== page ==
Exit Tom Daschle?

Remember when Eric Holder was going to be the Cabinet appointee that got the most heat? Wasn't that the plan when all this started? The GOP would make a stink about the Marc Rich pardon, and then he would get confirmed, and everyone would move on? *sigh* Those were the days.

It seems that Tom Daschle is in a wee bit more hot water than originally suspected. From this morning's Times (!):

Unfortunately, new facts have come to light — involving his failure to pay substantial taxes that were owed and his sizable income from health-related companies while he worked in the private sector — that call into question his suitability for the job. We believe that Mr. Daschle ought to step aside and let the president choose a less-blemished successor.
I think this is a pretty big deal, myself. Everyone knows that the New York Times is the favored mouthpiece of the elite liberal chattering class. (It makes lovely reading while we nibble our brie.) And not only is the Times going after Daschle, so (per Politico) are the the Chicago Tribune, the Boston Globe, the Philadelphia Inquirer, and the Pittsburgh Post-Gazette. However one chooses to interpret the various papers' objections to Daschle, the sudden opposition on some of the nation's premier opinion pages indicates that this story has legs.

Zachary Roth at TPM has gone through the various charges against Daschle, and many of them seem forgivable. Both the limo driver and the undeclared income for May 2007 are, if rather rarefied problems, at least plausible mistakes. More bothersome to me is this:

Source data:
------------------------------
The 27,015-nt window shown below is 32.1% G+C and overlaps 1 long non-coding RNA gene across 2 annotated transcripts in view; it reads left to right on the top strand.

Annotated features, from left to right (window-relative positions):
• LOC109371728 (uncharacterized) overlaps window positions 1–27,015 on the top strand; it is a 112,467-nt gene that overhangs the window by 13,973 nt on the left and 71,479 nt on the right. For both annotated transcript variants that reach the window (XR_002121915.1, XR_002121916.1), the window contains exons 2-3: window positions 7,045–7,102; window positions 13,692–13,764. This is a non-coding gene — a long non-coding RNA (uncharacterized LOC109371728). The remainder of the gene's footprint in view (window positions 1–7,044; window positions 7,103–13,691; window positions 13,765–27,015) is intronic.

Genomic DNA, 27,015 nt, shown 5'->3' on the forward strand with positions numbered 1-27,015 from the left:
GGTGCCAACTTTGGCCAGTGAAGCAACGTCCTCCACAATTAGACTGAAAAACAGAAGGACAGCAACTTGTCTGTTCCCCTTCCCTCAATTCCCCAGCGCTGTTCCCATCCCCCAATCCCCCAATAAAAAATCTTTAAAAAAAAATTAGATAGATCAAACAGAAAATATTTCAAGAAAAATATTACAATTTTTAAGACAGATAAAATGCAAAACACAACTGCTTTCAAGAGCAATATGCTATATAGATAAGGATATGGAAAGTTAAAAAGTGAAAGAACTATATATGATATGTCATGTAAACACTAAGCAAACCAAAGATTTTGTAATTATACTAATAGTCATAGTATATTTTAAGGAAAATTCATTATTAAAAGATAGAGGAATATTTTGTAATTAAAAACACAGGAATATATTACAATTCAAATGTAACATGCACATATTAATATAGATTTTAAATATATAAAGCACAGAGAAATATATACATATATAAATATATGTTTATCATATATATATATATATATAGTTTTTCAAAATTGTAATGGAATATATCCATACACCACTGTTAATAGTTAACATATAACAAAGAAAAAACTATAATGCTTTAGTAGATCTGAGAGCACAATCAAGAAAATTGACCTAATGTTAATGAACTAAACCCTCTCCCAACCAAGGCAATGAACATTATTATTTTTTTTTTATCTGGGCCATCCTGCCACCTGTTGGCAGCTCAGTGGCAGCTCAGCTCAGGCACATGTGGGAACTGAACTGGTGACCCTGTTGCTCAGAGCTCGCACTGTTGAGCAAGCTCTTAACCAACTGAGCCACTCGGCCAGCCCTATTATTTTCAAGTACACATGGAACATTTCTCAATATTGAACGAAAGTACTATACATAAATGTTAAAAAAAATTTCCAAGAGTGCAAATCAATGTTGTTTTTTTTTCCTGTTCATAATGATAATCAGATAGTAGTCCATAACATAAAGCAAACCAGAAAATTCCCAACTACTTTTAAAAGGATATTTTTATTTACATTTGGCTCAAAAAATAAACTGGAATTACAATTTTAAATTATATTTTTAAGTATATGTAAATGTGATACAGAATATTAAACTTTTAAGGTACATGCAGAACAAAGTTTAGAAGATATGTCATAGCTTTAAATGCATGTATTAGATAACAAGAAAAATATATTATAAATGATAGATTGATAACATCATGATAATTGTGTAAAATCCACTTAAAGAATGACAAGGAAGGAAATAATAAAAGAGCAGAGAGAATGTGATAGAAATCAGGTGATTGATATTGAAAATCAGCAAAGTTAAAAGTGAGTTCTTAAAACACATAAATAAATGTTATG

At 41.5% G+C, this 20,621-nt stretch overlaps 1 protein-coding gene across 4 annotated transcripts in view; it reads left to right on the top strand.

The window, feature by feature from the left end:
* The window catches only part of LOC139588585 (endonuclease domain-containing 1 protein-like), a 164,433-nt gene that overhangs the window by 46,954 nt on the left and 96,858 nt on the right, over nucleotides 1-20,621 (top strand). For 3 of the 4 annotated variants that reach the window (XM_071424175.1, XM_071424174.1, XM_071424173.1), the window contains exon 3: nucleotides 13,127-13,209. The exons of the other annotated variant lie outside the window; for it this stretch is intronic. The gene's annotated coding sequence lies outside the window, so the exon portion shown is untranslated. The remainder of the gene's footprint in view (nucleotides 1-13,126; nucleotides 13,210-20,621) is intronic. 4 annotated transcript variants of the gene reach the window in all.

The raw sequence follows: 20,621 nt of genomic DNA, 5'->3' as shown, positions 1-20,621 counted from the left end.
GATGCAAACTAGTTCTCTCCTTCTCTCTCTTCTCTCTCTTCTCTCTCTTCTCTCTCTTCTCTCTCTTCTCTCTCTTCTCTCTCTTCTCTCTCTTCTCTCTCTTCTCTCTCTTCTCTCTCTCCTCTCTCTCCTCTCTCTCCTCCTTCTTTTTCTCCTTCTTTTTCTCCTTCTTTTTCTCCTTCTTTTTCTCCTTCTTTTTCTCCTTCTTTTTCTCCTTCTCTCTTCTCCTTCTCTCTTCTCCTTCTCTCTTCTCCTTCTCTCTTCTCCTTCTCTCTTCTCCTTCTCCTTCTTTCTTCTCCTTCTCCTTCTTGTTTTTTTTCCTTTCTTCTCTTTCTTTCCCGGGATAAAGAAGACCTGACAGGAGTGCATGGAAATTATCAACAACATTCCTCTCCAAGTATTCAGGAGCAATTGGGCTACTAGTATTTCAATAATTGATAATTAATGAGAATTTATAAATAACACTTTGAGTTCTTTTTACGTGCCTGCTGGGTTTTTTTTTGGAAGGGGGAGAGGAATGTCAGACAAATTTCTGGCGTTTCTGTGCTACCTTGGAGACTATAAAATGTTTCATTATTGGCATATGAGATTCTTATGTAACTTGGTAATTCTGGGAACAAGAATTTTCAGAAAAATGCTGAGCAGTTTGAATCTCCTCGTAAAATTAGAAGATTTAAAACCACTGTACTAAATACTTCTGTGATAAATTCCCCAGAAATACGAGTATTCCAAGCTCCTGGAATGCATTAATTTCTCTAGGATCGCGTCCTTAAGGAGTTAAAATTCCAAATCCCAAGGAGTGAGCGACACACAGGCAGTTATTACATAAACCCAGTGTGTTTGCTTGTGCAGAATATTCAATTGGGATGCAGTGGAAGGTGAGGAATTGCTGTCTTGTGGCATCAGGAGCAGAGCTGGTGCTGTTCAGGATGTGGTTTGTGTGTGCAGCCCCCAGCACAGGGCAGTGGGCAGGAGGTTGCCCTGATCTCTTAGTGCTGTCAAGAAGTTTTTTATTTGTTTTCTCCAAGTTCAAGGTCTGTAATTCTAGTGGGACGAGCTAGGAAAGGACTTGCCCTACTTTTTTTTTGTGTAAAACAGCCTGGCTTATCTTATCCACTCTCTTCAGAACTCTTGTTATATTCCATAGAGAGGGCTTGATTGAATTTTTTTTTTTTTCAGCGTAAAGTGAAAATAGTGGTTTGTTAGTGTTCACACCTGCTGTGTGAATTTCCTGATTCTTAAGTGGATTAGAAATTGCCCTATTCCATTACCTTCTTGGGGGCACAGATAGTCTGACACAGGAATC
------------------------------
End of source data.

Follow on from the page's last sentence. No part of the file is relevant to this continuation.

The issue that almost certainly has the greatest relevance for Daschle's desired new job as HHS Secretary is his work on behalf of healthcare-industry interests. In his financial disclosure statement, Daschle reported getting paid more than $390,000 for giving speeches to groups including America's Health Insurance Plans (AHIP), a trade organization representing health insurers. He also got nearly $100,000 from health-related companies affected by federal regulation, including more than $5000 (again, the exact figure wasn't reported) for giving "policy advice" to the insurer UnitedHealth [emphasis in original]
I find this troubling. Now, on the one hand, Obama has pledged to bring about universal healthcare, and one could assume that he wouldn't have chosen Daschle if the latter were truly in the pocket of the insurance industry. But, as someone who takes universal healthcare very seriously, I am worried about a lack of commitment to the issue. Having someone with close ties to the industry in question makes me uneasy about the chances for truly progressive change.

That being said, Jonathan Cohn at The New Republic is bullish on Daschle's chances, and is optimistic that he'll bring about the necessary change. Hopefully, these questions will be asked, and answered convincingly before Daschle is confirmed.

But we shouldn't overlook the #1 factor in Daschle's favor, if not fitness for the job. As former Senate majority leader, he knows a lot of the people who will be voting on whether he gets the job. As much as Obama has claimed to be a change agent, this particular nomination will rely in large part upon Washington political insiderism.

Update: to the above tally, let us now add The New Yorker.

Update #2: And he's gone. Good.


  1. Time for Tom to step aside!

  2. Another appointee has withdrawn due to unspecified tax problems; Nancy Killefer, picked to scrub the budget.


    I have to say, this looks bad. Off the top of my head, Daschle, Geithner, Richardson, and now Killefer, on the Congressional side Dodd, Stevens, Rangel... at least Richardson and Killefer had the decency to withdraw.

    I suggest that the public demand a tax audit on every single member of Congress, every appointed Administrative post, and their spouses. Let the Republicans run the audit of Democrats, and Democrats run the audits of Republicans. Oh, and charge penalties for those "I forgot" moments, just like you or I would pay if we "forgot" to report tens of thousands in income. We might just make a dent in the deficit.